Prominent Dissident Faces Up to 15 Years Imprisonment
December 22, 2009
The only purpose of this trial is to dress up naked political repression in the trappings of legal proceedings. Liu’s crimes are non-existent, yet his fate has been pre-determined. This is a travesty of justice.
Sophie Richardson, Asia advocacy director

(New York) – By mounting a pre-determined political trial of China’s most prominent dissident, the Chinese government is violating the rights of Liu Xiaobo and showing contempt for its universal human rights commitments, Human Rights Watch said today.

Liu Xiaobo, a leading intellectual who spent nearly two years in prison after the Tiananmen crackdown, has been indicted for “incitement to subvert state power,” a charge frequently used against dissidents because it allows the criminalization of criticisms of the government and the party. Liu’s trial is due to open on the morning of December 23 in Beijing.

“The only purpose of this trial is to dress up naked political repression in the trappings of legal proceedings,” said Sophie Richardson, Asia advocacy director at Human Rights Watch. “Liu’s crimes are non-existent, yet his fate has been pre-determined. This is a travesty of justice.”

Liu has been indicted for “incitement to subvert state power” for his contribution to the drafting of “Charter ‘08,” a political manifesto calling for human rights and the rule of law in China, as well as several articles he had published in previous years. He was arrested on December 8, 2008, and detained for over a year before being indicted. He faces up to 15 years in prison, the maximum under a single charge of “fixed-term imprisonment” under Chinese law.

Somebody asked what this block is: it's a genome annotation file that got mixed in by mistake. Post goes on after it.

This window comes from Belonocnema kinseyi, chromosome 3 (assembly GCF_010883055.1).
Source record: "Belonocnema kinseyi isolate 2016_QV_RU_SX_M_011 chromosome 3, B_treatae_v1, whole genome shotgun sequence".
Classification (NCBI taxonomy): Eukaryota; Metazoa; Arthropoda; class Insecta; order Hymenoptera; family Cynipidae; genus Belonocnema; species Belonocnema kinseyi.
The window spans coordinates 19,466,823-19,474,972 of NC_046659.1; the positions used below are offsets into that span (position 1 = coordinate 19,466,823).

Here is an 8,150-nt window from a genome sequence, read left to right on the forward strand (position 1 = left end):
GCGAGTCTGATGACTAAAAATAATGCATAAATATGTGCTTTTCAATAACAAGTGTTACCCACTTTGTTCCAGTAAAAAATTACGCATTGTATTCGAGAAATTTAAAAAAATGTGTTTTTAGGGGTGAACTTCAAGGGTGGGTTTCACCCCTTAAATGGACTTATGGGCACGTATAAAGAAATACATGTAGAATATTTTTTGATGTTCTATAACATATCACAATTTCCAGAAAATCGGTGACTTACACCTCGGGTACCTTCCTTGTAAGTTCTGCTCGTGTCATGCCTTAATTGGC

Although Liu was promised an open trial, his wife Liu Xia was told by court officials this week that she would not be allowed to attend the trial. Several original co-signatories of Charter ‘08 who had earlier expressed their solidarity with Liu Xiaobo, as well as other supporters, have been warned by security agents that they should not attempt to attend the trial and placed under police surveillance.

“Liu Xiaobo’s case has been marked by grave rights violations from the outset,” said Richardson. “His arrest was political, the charges are political, and his trial is political.”

Human Rights Watch urged foreign governments to continue to press the Chinese government for Liu Xiaobo’s immediate release.

Background:

Liu, a prolific writer and pro-democracy essayist, has been detained, arrested, and sentenced repeatedly for his peaceful political activities since the late 1980s. Arguably China's most well-known dissident abroad, he has received several international human rights prizes.

After his detention in December 2008, a group of leading writers, China scholars, lawyers, and human rights advocates from around the world, including several Nobel Prize winners, released a letter urging for Liu's release to Chinese President Hu Jintao. On January 21, 2009, the appeal was echoed by a consortium of 300 international writers coordinated by PEN, including Salman Rushdie, Umberto Eco, Margaret Atwood, and Ha Jin.

In March 2009, Liu was awarded the Homo Homini prize, which was presented by President Václav Havel to several other signatories of Charter ‘08 representing Liu at a ceremony in Prague. Human Rights Watch, as well as Amnesty International, Reporters Without Borders, and PEN have repeatedly called for his release, and recently asked President Obama to raise his case in his meeting with President Hu Jintao.

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